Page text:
OSD evaluation remains imperative before cataract referral, even in asymptomatic patients.
With all of the recent publications concerning dry eye disease, as well as updates on technology and pharmacologic agents to diagnose and treat it, many practitioners are tuning out of the conversation.
Whether they are overwhelmed by the amount of information to decipher, tired of hearing about it, or think the condition is being overemphasized to create revenue for industry, many optometrists are not eager to hear more about dry eye disease.
With that being said, dry eye disease is still being undertreated by optometrists and ophthalmologists alike. One facet of the patient population that is particularly being underserved is those being referred or evaluated for cataract surgery.
Related: Common systemic conditions associated with dry eye disease
Recent publications have underscored the importance of screening all patients for ocular surface disease prior to cataract surgery. The American Academy of Ophthalmology’s Dry Eye Syndrome Preferred Practice Pattern,1 published in 2018, recommends that “all patients undergoing cataract surgery should be evaluated and managed for dry eye preoperatively.”
In May 2019, the Journal of Cataract and Refractive Surgery published an article proposing new guidelines for how to pre-operatively evaluate and manage ocular surface disease (OSD).2 Christopher Starr, MD, and his colleagues on the American Society of Cataract and Refractive Surgery (ASCRS) Cornea Clinical Committee propose that it is imperative to fully evaluate the health of the ocular surface before considering cataract surgery in all patients, even those who are asymptomatic.
They outlined a clinical assessment algorithm to be sure that “visually significant” OSD is diagnosed and treated prior to surgery until it is well-controlled, or “non-visually significant.” In the article, the ASCRS claims that “by treating OSD preoperatively, postoperative visual outcomes and patient satisfaction can be significantly improved.”
Undiagnosed dry eye
Although experts agree that controlling dry eye pre-operatively is a must, it has previously been reported in literature that dry eye disease is often left undiagnosed prior to cataract surgery.
In a 2018 prospective study, Gupta et al found that 50 percent of asymptomatic patients evaluated for cataract surgery had an abnormal tear osmolarity or matrix metalloproteinase (MMP-9) levels, both positive indicators of OSD.3
The Prospective Health Assessment of Cataract Patients’ Ocular Surface study (PHACO), published in 2017, concluded that 15 to 20 percent of patients evaluated for surgery would have remained undiagnosed if they had not had a full ocular surface evaluation. Furthermore, they determined that it is necessary to perform multiple test in order to identify OSD.4
Cataract surgery and the ocular surface
But what is the harm to patients if they are not diagnosed and treated prior to cataract surgery? Can’t we just manage the side effects afterwards?
One important reason to treat prior to surgical evaluation is that unresolved dry eye disease results in poorer visual outcomes for patients. Precise preoperative measurement of the cornea is critical to minimizing refractive error postoperatively. The cornea is responsible for approximately 70 percent of the total refractive power of the eye, so accurately assessing its’ power is key to selecting the correct intraocular lens (IOL) power.5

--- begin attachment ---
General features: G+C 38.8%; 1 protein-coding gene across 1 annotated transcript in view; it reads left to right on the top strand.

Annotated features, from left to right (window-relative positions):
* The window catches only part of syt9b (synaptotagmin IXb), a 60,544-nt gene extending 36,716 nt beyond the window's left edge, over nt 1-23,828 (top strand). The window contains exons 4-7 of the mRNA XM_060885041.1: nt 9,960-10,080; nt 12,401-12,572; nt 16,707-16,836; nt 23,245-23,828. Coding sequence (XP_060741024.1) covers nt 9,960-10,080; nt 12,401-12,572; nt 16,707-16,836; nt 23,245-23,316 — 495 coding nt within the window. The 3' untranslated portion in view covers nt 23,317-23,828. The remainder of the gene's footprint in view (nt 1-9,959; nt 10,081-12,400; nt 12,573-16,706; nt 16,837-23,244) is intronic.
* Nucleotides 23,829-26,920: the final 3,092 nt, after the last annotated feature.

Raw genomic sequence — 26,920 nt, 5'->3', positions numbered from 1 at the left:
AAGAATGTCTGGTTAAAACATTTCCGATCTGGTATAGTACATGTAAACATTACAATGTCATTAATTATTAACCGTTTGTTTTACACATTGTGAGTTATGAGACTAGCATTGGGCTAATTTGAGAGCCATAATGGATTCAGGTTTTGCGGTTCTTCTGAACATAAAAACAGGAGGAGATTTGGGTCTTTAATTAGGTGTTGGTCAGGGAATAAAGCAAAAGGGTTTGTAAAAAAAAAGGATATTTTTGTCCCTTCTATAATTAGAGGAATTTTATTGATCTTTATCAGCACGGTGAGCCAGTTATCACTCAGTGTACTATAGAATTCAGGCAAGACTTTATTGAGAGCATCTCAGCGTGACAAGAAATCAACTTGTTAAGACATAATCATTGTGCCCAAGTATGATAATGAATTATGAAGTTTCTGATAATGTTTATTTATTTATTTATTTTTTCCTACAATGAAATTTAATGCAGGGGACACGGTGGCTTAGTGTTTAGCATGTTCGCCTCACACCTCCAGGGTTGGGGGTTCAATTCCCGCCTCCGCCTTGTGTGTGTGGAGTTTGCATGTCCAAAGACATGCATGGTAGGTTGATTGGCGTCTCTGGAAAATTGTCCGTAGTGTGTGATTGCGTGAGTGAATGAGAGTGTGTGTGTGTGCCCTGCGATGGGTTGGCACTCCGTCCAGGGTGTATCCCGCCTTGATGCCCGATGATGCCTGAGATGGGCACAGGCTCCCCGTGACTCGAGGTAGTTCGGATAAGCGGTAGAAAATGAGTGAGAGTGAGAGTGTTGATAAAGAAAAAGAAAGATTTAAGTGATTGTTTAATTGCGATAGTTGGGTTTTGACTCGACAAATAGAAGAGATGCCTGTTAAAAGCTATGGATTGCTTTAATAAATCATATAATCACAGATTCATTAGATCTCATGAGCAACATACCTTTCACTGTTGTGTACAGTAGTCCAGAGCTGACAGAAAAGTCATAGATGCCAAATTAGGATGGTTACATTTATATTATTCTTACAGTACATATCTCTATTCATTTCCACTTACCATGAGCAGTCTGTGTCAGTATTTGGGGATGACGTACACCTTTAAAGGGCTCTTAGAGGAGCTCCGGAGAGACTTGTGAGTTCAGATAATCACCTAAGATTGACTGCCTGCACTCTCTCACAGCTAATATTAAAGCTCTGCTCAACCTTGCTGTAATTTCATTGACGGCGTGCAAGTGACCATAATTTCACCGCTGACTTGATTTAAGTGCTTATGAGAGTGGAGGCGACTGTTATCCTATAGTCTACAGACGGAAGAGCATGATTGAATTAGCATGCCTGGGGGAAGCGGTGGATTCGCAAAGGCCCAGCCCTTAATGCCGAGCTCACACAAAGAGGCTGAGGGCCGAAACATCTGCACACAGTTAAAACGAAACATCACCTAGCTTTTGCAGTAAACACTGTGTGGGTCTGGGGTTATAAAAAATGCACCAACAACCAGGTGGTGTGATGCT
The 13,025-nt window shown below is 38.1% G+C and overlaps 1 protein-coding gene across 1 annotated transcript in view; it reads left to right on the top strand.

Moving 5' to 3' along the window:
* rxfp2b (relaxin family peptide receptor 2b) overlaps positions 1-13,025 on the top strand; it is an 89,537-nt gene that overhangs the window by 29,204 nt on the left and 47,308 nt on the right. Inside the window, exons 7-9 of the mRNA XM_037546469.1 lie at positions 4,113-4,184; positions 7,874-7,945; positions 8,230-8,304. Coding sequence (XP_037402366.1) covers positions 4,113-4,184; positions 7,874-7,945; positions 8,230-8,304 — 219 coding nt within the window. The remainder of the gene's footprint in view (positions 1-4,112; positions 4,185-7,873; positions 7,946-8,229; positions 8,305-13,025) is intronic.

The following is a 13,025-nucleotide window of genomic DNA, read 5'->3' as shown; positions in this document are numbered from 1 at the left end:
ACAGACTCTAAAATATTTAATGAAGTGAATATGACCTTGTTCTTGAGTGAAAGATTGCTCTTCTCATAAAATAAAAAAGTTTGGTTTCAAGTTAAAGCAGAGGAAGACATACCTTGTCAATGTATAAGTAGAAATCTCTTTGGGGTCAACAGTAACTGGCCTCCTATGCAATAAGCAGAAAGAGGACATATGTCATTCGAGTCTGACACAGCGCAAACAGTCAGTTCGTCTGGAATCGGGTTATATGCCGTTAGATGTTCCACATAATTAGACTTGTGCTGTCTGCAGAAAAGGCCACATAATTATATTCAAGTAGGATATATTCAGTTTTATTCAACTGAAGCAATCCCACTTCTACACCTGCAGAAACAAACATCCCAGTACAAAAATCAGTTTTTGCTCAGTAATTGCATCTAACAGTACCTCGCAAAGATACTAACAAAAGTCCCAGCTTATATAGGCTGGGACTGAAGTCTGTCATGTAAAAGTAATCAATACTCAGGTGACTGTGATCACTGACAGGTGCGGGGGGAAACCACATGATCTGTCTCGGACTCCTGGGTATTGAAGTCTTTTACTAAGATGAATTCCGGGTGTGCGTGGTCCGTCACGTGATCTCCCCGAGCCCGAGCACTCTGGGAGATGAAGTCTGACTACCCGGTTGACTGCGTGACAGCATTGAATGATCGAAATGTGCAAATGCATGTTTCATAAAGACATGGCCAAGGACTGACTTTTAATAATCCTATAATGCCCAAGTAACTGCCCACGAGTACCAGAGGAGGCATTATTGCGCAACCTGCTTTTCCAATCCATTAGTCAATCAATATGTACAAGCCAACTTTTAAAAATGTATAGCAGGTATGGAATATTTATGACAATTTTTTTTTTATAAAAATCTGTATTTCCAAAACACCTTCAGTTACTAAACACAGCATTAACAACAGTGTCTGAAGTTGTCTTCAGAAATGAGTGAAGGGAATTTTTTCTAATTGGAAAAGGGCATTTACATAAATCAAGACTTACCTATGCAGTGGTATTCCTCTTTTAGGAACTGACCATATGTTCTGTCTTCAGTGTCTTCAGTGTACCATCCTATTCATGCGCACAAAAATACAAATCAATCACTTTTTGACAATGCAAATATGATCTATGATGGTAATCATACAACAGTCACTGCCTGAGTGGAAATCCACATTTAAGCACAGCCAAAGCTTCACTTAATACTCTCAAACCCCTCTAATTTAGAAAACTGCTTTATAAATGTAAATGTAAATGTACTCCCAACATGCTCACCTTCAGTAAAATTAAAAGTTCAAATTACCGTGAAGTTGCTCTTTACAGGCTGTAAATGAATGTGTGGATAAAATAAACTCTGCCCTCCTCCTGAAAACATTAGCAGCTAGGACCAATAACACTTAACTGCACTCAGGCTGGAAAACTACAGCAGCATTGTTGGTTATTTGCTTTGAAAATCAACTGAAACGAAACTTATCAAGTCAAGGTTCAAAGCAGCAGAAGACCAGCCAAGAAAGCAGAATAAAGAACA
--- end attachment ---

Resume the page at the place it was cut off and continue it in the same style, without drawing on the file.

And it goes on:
Related: Recognize signs and treatment for patients with persistent PSP
Chuang et al published a review of recent studies in the Journal of Cataract and Refractive Surgery in 2017.6 They concluded that “an impaired ocular surface affects preoperative planning for cataract surgery.” They proposed that unresolved dry eye reduces the repeatability of keratometry and topography measurements, thereby reducing the accuracy of IOL calculations. They conclude that diagnosing and treating dry eye prior to surgery will result in better visual outcomes for patients.
Gibbons et al completed a retrospective review of patient cases over a five-year time period to determine the causes of patient dissatisfaction with presbyopia-correcting IOLs. They published their results in Clinical Ophthalmology in 2016, concluding that the leading cause of patient dissatisfaction with cataract surgery due to preoperative causes was dry eye disease. They also found that 57 percent of patient dissatisfaction due to postoperative causes was due entirely or in part to uncorrected refractive error.7
Another key reason to proactively identify and manage dry eye preoperatively is that cataract surgery has been shown to both cause and worsen dry eye disease. If eyecare practitioners identify, treat, and educate these patients prior to surgery, the patients will understand that postoperative symptoms are due to their disease. If practitioners do not address dry eye preoperatively, the patient is much more likely to place the blame on us for their symptoms.
Related: Treat dry eye disease first, address comfort next
Dry eye post surgery
A recent study by Cetinkaya et al found that Ocular Surface Disease Index (OSDI) scores, fluorescein staining, and tear break up time (TBUT) all worsened in the month following cataract extraction.8
In another study, Chuang et al found that 87 percent of dry eye patients became symptomatic after surgery, with half of these patients exhibiting corneal staining.9 Prospective studies found an increase in patient dry eye symptoms, a decrease in tear meniscus height and Schirmer’s test scores, a decrease in tear film break-up time (TBUT), an increase in corneal staining, and a loss of conjunctival goblet cell density within three months postoperatively.6
These studies report that symptoms occur as early as one day after surgery, peak between one week and one month, then diminish over time. Increased duration of the surgery correlated with worsened dry eye. Additionally, cataract surgery has been shown to worsen meibomian gland dysfunction (MGD).
A study by Han et al found that patients who had undergone cataract surgery exhibited a reduction in meibum secretion and increased meibomian gland obstruction, along with physiological changes at the lid margin such as vascular telangiectasia. These changes were noted at one month postoperatively and had not resolved at three months after surgery.9
There are many factors which contribute to dry eye disease after cataract surgery.
Chuang et al, in their 2017 review of studies, cite several mechanisms for the development or exacerbation of dry eye postoperatively, including:6
– Frequent use of topical ocular medications before and after surgery
– Use of povidine-iodine solution for sterilization
– Prolonged exposure of the ocular surface to a microscope light during surgery
– Damage to corneal nerves caused by incision
– Aggressive irrigation of the eye during surgery
Related: IPL treats rosacea and meibomian gland dysfunction
Cataract evaluation testing
The ASCRS Preoperative OSD Algorithm recommends that an OSD Screening include three elements:2
– Patient questionnaire